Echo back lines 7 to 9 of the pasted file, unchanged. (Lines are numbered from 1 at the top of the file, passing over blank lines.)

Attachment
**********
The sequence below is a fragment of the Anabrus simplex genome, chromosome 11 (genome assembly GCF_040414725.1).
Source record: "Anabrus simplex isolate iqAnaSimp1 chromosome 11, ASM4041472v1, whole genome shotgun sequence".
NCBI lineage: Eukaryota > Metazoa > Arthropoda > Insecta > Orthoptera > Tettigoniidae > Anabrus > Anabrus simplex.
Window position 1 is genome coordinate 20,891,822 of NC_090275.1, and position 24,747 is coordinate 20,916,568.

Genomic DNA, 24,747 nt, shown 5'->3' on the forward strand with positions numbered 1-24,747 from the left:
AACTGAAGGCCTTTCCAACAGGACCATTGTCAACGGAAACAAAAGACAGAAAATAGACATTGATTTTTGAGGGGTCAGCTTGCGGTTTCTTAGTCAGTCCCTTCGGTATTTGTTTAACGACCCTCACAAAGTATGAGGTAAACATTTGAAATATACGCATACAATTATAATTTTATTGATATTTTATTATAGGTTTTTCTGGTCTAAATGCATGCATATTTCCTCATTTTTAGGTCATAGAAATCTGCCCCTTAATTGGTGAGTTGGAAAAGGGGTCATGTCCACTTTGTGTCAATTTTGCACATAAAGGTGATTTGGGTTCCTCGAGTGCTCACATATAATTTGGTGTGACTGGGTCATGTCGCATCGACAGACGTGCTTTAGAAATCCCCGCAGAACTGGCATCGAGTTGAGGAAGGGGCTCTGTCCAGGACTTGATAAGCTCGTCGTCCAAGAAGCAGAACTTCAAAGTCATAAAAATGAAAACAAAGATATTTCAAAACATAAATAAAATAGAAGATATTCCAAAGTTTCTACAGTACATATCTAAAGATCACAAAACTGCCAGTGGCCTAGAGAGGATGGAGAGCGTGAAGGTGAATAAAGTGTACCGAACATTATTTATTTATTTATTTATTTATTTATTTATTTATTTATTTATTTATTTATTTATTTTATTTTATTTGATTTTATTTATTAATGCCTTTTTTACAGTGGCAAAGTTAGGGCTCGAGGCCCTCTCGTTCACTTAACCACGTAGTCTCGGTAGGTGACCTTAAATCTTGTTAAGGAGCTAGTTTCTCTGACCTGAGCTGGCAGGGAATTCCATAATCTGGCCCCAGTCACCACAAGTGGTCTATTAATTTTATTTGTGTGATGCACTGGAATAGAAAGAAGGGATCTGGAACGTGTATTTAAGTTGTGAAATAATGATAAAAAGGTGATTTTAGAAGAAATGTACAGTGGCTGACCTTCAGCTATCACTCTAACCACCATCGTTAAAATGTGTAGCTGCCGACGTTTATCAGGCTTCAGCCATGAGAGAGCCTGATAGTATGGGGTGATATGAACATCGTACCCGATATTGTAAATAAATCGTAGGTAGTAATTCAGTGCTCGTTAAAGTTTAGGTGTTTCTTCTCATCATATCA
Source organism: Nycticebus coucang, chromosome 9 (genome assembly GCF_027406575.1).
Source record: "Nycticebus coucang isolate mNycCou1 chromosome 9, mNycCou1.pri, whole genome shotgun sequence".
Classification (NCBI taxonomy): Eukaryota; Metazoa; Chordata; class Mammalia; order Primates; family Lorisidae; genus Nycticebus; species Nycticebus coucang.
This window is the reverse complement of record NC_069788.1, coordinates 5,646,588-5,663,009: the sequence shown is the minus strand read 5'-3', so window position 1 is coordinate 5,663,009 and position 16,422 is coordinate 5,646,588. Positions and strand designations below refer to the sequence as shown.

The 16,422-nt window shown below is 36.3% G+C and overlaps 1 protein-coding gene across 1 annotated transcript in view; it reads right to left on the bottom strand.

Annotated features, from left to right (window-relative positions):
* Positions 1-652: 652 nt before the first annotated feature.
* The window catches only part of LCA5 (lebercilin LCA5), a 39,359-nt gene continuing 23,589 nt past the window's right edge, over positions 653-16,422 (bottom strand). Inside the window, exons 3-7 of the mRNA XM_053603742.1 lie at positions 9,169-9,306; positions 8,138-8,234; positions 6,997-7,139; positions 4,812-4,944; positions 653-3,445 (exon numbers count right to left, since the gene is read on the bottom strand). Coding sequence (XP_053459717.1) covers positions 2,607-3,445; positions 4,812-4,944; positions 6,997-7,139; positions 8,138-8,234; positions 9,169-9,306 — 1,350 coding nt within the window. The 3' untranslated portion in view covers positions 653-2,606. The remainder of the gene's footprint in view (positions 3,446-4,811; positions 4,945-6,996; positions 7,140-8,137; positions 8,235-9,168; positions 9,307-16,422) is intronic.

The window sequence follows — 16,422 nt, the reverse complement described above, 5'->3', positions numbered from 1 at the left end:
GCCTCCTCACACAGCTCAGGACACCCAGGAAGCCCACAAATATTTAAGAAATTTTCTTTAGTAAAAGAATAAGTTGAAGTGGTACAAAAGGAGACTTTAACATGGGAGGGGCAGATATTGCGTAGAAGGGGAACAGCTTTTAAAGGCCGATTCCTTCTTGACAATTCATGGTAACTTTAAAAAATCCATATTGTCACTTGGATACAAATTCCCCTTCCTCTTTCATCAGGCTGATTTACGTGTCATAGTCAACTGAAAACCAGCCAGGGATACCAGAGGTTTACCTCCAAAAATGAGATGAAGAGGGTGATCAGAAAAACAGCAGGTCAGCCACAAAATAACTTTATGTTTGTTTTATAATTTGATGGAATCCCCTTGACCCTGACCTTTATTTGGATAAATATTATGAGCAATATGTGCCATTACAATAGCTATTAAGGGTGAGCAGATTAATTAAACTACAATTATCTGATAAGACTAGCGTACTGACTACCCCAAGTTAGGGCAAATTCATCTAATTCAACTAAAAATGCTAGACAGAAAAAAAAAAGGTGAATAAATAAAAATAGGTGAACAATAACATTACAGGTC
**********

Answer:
Source organism: Nycticebus coucang, chromosome 9 (genome assembly GCF_027406575.1).
Source record: "Nycticebus coucang isolate mNycCou1 chromosome 9, mNycCou1.pri, whole genome shotgun sequence".
Classification (NCBI taxonomy): Eukaryota; Metazoa; Chordata; class Mammalia; order Primates; family Lorisidae; genus Nycticebus; species Nycticebus coucang.